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Biographical entry Turner, James Meadowcroft (1903 - 1956)

MRCS 29 July 1926; FRCS 5 December 1928; LRCP 1926; MB BS London 1927.

Born
13 May 1903
Royton
Died
6 January 1956
Occupation
Orthopaedic surgeon

Details

Born at Royton near Oldham on 13 May 1903 the youngest of six children of a farmer who died the following year, he won his way to Hulme Grammar School with great determination in face of poverty. There he became captain of the cricket XI, and then went to Guy's Hospital where he served as demonstrator of anatomy and as house surgeon. He set up in general practice at Streatham, but had hard work to make it successful. The teaching of W H Trethowan and C Lambrinudi had aroused his interest in orthopaedic surgery and he accepted the post of clinical assistant in the orthopaedic department at Guy's. After being surgical registrar at the Royal National Orthopaedic Hospital, he was elected assistant surgeon to its country branch at Stanmore which led to useful contacts with Sussex hospitals. He settled at Hove in 1933 on his marriage to Mary Gwendolen Blincow, who was a qualified physiotherapist. He was appointed orthopaedic surgeon to the Royal Alexandra Hospital for Sick Children at Brighton 1934, and later also to the Royal Sussex Hospital and the Brighton General Hospital. He built up a large consulting practice.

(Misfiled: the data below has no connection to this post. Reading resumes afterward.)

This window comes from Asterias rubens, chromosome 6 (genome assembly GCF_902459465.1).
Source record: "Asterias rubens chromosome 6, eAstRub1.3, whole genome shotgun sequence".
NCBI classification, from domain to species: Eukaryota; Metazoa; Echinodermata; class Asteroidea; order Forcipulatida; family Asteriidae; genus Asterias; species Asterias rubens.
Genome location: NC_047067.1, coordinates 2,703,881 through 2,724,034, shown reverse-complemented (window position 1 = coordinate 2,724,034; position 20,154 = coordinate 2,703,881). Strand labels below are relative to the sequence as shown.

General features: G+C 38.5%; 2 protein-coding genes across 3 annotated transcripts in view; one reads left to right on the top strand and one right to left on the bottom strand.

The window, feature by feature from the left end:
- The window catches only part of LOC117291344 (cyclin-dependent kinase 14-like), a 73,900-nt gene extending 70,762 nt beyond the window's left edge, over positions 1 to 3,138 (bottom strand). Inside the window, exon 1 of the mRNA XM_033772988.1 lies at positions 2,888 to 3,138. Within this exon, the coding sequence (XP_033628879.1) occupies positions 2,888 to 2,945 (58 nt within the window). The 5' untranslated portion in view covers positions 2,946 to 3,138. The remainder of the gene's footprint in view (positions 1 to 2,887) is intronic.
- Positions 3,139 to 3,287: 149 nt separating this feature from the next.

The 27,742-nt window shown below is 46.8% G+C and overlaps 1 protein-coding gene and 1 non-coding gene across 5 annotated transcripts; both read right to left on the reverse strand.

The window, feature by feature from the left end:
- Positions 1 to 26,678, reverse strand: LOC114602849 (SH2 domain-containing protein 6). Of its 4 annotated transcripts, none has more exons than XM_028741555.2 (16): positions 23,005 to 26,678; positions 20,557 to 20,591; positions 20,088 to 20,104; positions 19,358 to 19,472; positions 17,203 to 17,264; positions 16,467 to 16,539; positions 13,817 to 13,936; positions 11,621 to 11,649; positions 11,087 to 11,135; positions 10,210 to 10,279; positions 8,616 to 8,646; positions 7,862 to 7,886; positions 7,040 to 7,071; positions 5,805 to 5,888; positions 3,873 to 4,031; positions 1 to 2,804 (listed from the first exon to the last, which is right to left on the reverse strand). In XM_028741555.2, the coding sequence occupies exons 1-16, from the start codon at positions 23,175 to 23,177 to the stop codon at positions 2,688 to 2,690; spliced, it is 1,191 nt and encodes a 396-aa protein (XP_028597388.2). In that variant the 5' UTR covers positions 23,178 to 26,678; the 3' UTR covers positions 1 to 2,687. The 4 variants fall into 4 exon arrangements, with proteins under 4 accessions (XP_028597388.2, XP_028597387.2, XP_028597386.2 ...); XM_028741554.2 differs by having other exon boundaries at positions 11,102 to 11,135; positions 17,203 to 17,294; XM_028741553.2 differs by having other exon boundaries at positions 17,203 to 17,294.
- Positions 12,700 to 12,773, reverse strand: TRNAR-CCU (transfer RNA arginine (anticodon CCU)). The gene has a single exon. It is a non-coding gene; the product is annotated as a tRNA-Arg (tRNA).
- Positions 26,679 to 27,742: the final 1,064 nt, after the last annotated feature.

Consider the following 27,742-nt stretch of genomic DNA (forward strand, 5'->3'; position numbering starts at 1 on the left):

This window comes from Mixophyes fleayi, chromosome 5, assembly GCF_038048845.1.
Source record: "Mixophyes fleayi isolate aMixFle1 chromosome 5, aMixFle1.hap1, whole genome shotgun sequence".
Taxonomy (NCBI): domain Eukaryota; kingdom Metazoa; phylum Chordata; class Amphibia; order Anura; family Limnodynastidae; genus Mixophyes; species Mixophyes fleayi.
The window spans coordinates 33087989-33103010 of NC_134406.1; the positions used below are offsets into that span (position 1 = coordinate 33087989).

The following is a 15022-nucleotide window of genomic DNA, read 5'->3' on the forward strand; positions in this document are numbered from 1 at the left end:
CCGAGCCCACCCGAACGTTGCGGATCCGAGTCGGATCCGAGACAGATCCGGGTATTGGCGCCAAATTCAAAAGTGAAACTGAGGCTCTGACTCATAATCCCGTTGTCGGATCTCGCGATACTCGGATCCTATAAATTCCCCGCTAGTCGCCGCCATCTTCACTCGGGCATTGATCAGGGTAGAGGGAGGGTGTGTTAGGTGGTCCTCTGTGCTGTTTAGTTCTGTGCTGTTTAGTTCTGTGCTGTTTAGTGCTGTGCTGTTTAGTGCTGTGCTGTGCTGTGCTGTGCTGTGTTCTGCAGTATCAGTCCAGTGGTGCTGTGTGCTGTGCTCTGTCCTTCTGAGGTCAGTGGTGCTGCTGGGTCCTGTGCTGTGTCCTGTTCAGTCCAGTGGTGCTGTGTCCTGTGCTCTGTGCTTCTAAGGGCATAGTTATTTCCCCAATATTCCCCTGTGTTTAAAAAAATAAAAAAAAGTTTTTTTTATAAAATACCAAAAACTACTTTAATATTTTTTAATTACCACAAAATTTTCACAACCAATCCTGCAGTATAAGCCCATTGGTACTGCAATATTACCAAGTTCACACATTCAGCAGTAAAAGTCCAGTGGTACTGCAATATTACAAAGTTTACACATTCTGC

During the war of 1939-45 Turner served in Persia and the Middle East with the rank of Major RAMC. He then resumed his practice at Hove, but lived at a small farm at Clapper's Lane, Fulking near Henfield on a ridge with a fine view of the Downs. His livestock and the wild life of the country were a constant interest to him. Though gruff and reserved in manner, he was a good teacher and generous in helping his assistants. As a boy he had played the organ in church, and he kept up his love of cricket. He stood 6 foot 6, and looked as if in robust health; in fact he suffered continuously from a sinus infection, an injury of an intervertebral disc, and the after-results of a femoral thrombosis during his war service. He died suddenly at his country home on 6 January 1956 aged 52, survived by his wife, but without children.

Sources used to compile this entry: [Lancet 1956, 1, 168 with appreciation by RB; Brit med J 1956, 1, 402, by JCFLW].

The Royal College of Surgeons of England